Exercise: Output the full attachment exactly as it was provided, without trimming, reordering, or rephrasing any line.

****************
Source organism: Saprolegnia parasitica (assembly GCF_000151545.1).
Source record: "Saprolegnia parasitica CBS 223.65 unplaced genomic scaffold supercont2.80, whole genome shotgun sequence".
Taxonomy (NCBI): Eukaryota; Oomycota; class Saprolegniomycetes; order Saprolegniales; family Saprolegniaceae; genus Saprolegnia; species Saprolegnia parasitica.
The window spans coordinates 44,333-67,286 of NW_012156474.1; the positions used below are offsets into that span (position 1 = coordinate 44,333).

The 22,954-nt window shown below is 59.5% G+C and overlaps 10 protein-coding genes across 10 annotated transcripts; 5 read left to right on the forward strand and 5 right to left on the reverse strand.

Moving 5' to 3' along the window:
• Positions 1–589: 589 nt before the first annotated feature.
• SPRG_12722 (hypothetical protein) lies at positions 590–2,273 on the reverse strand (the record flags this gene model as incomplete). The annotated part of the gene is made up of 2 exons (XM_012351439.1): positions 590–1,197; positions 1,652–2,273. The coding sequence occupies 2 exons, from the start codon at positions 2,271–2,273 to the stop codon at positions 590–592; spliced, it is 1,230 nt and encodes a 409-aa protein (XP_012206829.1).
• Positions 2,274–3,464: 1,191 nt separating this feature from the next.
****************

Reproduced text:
Source organism: Saprolegnia parasitica (assembly GCF_000151545.1).
Source record: "Saprolegnia parasitica CBS 223.65 unplaced genomic scaffold supercont2.80, whole genome shotgun sequence".
Taxonomy (NCBI): Eukaryota; Oomycota; class Saprolegniomycetes; order Saprolegniales; family Saprolegniaceae; genus Saprolegnia; species Saprolegnia parasitica.
The window spans coordinates 44,333-67,286 of NW_012156474.1; the positions used below are offsets into that span (position 1 = coordinate 44,333).

The 22,954-nt window shown below is 59.5% G+C and overlaps 10 protein-coding genes across 10 annotated transcripts; 5 read left to right on the forward strand and 5 right to left on the reverse strand.

Moving 5' to 3' along the window:
• Positions 1–589: 589 nt before the first annotated feature.
• SPRG_12722 (hypothetical protein) lies at positions 590–2,273 on the reverse strand (the record flags this gene model as incomplete). The annotated part of the gene is made up of 2 exons (XM_012351439.1): positions 590–1,197; positions 1,652–2,273. The coding sequence occupies 2 exons, from the start codon at positions 2,271–2,273 to the stop codon at positions 590–592; spliced, it is 1,230 nt and encodes a 409-aa protein (XP_012206829.1).
• Positions 2,274–3,464: 1,191 nt separating this feature from the next.